Money | Money Demand, Money Supply, Quantity Theory, Factors

Money Demand Demand for money represents the total amount of money an individual wishes to hold for various reasons. It reflects the inclination to keep resources in a liquid form rather than spending them and is termed Liquidity Preference in economics.   Motives For Holding Money Lord Menard Keynes proposed three main motives for holding […]

Money Demand

Demand for money represents the total amount of money an individual wishes to hold for various reasons. It reflects the inclination to keep resources in a liquid form rather than spending them and is termed Liquidity Preference in economics.

 

Motives For Holding Money

Lord Menard Keynes proposed three main motives for holding money:

  1. Transactional Motives: Individuals hold money for day-to-day transactions and to cover the gap between income receipt and expenditures.
  2. Precautionary Motives: Holding money in liquid form to address unforeseen contingencies or unexpected expenditures, such as sickness, unexpected visitors, or accidents.
  3. Speculative Motives: Holding money specifically for business transactions to engage in speculative dealings in the bond (security) market.

 

Money Supply

Money supply refers to the total amount of money available for use in the economy at a given time. It encompasses currency in the form of banknotes and coins circulating outside the banking system, as well as bank deposits in current accounts that can be withdrawn by cheque (i.e., bank money).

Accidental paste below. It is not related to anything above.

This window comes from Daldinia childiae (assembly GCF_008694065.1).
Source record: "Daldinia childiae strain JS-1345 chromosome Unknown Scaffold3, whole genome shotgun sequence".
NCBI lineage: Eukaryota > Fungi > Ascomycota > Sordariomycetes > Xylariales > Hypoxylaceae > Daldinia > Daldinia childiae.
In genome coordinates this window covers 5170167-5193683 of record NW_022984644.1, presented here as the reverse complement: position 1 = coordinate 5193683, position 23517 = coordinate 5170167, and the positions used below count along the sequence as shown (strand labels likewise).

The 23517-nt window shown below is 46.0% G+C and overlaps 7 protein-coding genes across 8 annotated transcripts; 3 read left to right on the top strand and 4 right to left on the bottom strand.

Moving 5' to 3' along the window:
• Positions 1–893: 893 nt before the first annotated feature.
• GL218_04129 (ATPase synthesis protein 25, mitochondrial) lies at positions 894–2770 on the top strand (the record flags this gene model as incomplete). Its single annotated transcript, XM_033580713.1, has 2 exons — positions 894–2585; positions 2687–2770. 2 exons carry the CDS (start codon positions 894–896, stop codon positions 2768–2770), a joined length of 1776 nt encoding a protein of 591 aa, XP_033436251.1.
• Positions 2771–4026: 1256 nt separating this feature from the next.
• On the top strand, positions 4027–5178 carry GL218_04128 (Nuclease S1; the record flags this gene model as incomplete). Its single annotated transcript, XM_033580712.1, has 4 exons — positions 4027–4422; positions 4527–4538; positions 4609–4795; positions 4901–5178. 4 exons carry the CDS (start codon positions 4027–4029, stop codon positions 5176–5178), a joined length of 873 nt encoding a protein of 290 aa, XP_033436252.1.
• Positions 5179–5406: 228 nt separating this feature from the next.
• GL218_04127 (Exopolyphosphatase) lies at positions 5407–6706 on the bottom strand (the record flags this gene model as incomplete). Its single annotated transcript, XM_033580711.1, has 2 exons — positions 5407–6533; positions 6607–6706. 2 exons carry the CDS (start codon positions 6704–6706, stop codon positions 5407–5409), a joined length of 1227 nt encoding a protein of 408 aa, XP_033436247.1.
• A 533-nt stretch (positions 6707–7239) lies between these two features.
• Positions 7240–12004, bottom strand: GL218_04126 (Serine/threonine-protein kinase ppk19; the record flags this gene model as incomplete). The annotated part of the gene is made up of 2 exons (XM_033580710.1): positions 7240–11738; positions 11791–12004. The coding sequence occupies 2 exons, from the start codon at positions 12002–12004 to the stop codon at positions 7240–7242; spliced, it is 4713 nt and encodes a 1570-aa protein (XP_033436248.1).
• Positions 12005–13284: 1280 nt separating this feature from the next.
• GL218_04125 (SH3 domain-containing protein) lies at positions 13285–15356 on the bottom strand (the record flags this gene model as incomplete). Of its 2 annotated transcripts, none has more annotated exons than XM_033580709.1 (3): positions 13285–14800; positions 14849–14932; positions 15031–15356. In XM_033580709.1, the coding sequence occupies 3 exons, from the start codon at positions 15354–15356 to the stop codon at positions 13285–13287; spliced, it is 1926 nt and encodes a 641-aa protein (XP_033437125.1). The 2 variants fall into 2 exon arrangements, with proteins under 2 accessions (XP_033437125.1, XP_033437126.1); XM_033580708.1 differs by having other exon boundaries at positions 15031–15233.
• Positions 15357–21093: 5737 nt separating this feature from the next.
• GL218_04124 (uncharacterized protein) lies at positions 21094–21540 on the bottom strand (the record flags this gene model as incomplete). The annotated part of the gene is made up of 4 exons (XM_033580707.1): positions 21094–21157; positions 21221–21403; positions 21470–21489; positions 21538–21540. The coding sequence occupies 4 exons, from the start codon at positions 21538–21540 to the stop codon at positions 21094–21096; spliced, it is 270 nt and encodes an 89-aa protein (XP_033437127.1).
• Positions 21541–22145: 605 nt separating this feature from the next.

Factors Affecting Money Supply

Several factors influence the supply of money:

  1. Bank Rate: The interest rate charged by the Central Bank to commercial banks for lending or borrowing money, affecting the money supply.
  2. Cash Reserve Ratio: The percentage of deposits that commercial banks are expected to keep, where a higher ratio leads to lower money supply and vice versa.
  3. Economic Situation: The Central Bank adjusts the money supply based on inflation and deflationary periods.
  4. Demand for Excess Reserves: Increased demand for excess reserves by commercial banks results in an augmented money supply.
  5. Total Reserves of Central Bank: The money supply is influenced by the total reserves supplied by the Central Bank, with higher reserves leading to a higher money supply and vice versa.

 

Quantity Theory Of Money

Sir Irving Fisher’s quantity theory of money posits that the value of money depends on its circulation quantity. The theory, expressed as MV=PT (where M is the stock of money, V is the velocity of money, P is the average price level, and T is the total volume of transactions), establishes a connection between money, output, and prices.

EXAMPLE:

Using MV=PT with P=20, M=200,000, and T=20,000, the velocity of money (V) is calculated as V=20 x 20,000/200,000, resulting in V=2.

 

Criticisms Of The Quantity Theory Of Money

Critics argue that the quantity theory of money:

  1. Appears more as truism than a theory.
  2. Rests on the assumption of constant variables.
  3. Fails to consider factors outside the theory that may lead to changes in prices.
  4. Neglects the discussion of the effect of the interest rate.
  5. Emphasizes changes in the value of money while overlooking the determinants of its original value.
  6. Lacks acknowledgment of the demand for money, focusing solely on the supply side.

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